SHANGHAI/TAIPEI -- Chinese companies are quietly turning to European, Asian and domestic chip suppliers for non-U.S. alternatives, as billions of dollars-worth of tariffs imposed by Washington and Beijing on each other's products come into effect.
"The message we learn clearly from our Chinese customers recently is that [if they have the choice,] they are eager to diversify from buying from U.S. suppliers," a manager at German-based chipmaker Infineon Technologies told the Nikkei Asian Review. "They are really taking the rising political tension and risks into consideration."
"We have received more queries from existing customers and also startups... As a European company, we are finding an easier business environment in recent months," the person said, requesting anonymity as they are not authorized to speak to the media.
Infineon's key China-based customers include Huawei Technologies, home appliance makers Midea Group, Haier Group, carmaker BYD, while it also supplies to Apple and well-known international electronics companies and carmakers.
As one of the leading providers of automotive chips for electric vehicles, a variety of radio frequency parts, power-related components and sensors, Infineon's main competitors are U.S. vendor Texas Instruments and Dutch chip company NXP, which was bought in 2016 by American mobile chipmaker Qualcomm. However, having cleared all other antitrust reviews, the deal is still awaiting approval from Chinese regulators.
The current trade war, with Washington and Beijing imposing $34 billion-worth of tariffs on each other's exports starting Friday, goes far beyond issues over a trade deficit, according to market observers. It is actually an escalating battle, which could last for years, between the world's two top economies to compete for supremacy in technology, global influence and leadership.
An earlier ban by the administration of U.S. President Donald Trump to prevent China's ZTE from accessing American technology has been temporarily lifted. Yet increasing scrutiny on China's Huawei, the world's top telecom equipment and No.3 smartphone maker, and a decision to prevent China Mobile from operating in the U.S. have added impetus for Chinese enterprises to quickly gain access to key components.
However, most of these companies are reluctant to make public statements on their moves, as they still rely heavily on U.S. suppliers. Even Huawei, the Chinese tech powerhouse that generated $92.5 billion in revenue last year, for instance, still makes a third of its $30 billion annual procurement from U.S. sources.
"We would go for non-U.S. options first, should we find qualified alternatives," a Huawei consumer electronics business executive who preferred not to be named told the Nikkei.
But according to a blog post that Huawei made public on July 4, founder Ren Zhengfei told employees at an internal talk in June that the Chinese tech powerhouse would continue to purchase components from the U.S. "We will buy some 50 million chipsets from Qualcomm this year... We are always friends with Intel, Broadcom, Apple, Samsung, Microsoft," according to the transcript of Ren's speech.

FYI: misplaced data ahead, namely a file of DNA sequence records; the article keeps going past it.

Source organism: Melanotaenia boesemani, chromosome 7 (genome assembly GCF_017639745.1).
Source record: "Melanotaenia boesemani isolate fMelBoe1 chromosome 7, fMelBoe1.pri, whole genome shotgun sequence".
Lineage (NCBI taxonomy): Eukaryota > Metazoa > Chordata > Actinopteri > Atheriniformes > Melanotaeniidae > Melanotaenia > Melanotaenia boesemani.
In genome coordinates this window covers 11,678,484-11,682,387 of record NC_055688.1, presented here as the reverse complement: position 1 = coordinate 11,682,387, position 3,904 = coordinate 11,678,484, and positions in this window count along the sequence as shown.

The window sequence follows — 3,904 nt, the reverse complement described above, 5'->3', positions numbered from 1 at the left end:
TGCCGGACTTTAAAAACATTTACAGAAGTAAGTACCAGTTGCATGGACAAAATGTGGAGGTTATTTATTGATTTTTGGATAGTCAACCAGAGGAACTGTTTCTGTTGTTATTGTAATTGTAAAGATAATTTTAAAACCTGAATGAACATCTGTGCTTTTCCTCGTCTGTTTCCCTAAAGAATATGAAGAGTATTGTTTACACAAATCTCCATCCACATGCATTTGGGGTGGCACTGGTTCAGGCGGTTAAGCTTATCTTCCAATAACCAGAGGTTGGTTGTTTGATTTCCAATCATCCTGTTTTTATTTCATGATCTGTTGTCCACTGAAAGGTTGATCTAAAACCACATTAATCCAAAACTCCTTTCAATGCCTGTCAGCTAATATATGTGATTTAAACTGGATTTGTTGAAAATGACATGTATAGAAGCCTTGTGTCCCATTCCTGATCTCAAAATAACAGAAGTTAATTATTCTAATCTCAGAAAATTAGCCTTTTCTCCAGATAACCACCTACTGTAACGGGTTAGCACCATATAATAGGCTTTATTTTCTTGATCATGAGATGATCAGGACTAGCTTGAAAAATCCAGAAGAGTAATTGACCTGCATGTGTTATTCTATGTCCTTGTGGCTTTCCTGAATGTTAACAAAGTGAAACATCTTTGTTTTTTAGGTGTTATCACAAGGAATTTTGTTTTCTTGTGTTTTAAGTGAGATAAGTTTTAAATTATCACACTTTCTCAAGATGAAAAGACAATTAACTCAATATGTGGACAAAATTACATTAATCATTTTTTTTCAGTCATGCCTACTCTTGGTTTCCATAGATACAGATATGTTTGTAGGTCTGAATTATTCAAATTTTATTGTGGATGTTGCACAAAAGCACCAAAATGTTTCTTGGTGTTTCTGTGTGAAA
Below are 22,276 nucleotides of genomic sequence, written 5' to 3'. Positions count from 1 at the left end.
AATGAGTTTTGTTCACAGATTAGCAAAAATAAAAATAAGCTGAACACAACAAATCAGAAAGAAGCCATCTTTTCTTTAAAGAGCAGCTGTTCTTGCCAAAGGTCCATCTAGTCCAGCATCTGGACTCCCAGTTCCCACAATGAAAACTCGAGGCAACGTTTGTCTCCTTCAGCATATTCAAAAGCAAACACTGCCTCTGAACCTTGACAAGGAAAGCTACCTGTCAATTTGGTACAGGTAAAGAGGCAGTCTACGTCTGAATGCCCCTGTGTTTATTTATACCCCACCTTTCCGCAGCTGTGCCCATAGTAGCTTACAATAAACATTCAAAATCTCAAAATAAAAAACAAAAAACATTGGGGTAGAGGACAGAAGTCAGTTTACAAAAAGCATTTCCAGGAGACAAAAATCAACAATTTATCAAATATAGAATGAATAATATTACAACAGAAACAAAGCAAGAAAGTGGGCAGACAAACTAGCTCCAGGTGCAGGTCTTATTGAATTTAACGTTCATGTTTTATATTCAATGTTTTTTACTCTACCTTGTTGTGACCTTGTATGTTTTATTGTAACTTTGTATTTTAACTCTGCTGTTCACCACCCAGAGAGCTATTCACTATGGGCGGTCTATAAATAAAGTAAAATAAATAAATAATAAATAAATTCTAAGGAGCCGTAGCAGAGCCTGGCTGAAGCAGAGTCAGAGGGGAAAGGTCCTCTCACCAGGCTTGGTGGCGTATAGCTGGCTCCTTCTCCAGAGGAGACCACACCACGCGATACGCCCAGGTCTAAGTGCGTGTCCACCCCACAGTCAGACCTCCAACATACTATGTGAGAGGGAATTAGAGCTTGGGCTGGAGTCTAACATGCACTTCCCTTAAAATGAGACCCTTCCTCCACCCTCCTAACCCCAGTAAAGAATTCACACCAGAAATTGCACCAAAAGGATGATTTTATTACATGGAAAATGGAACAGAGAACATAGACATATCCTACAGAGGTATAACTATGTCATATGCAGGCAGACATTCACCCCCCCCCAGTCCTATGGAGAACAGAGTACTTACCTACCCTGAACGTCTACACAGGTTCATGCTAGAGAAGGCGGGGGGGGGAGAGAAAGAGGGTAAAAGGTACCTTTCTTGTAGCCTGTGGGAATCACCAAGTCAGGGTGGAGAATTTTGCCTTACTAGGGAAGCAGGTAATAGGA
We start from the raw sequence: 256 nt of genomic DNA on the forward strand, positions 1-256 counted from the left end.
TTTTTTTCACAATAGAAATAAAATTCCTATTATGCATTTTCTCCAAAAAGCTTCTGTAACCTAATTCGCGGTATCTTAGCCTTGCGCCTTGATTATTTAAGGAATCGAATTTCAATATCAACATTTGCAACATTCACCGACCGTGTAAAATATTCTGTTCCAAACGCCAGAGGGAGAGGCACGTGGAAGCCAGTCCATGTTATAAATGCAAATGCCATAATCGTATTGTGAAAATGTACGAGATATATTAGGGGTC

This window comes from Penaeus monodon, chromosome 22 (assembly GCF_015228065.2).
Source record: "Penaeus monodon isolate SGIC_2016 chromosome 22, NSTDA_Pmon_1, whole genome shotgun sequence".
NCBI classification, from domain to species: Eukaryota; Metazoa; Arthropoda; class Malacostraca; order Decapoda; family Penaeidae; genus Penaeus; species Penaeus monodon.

"Under the current circumstances, it's inevitable and natural that Chinese companies will seek a plan B to find suppliers in Japan, Taiwan, South Korea and Europe [from whom] they have no immediate risks [of being] abruptly cut off... they don't know how far the U.S. might go," said Jerry Peng, an analyst at research think tank IEK at the Hsinchu-based Industrial Technology Research Institute.
They can quietly take action to seek components from secondary and tertiary sources, Peng said, although it might be challenging for some years to find substitutes for core components beyond the U.S. He added that it would be hard to find replacements any time soon for items such as core processing units for servers and computers from Intel, or graphics processing units from Nvidia.
Song Jie-peng, marketing manager at Phytium Technology, a government-backed CPU developer, said Chinese companies were highly aware of the importance of becoming self-reliant and were increasingly willing to support local suppliers and ecosystems than in the past. "Somehow a fierce trade war is good for us to raise awareness."
Managers at Chinese development zones said it was likely they would also look to more local, European and Japanese companies for investment.
"If you throw a frog into a pot of boiling water, it will hop right out, still alive. That is better than being a frog in warm water and the temperature slowly being turned up," a manager at Lingang Park in the Minhang Development Zone, located 25km to the south of Shanghai's Pudong International Airport, told the Nikkei Asian Review. The development zone already houses many international machinery makers such as Swiss-based ABB and Sulzer, and YKK of Japan, and currently hopes to take in more semiconductor-related companies.
"The U.S.-China trade war is a crisis and also an opportunity for us to forge a closer relationship with partners from other parts of the world," the Lingang Park manager said.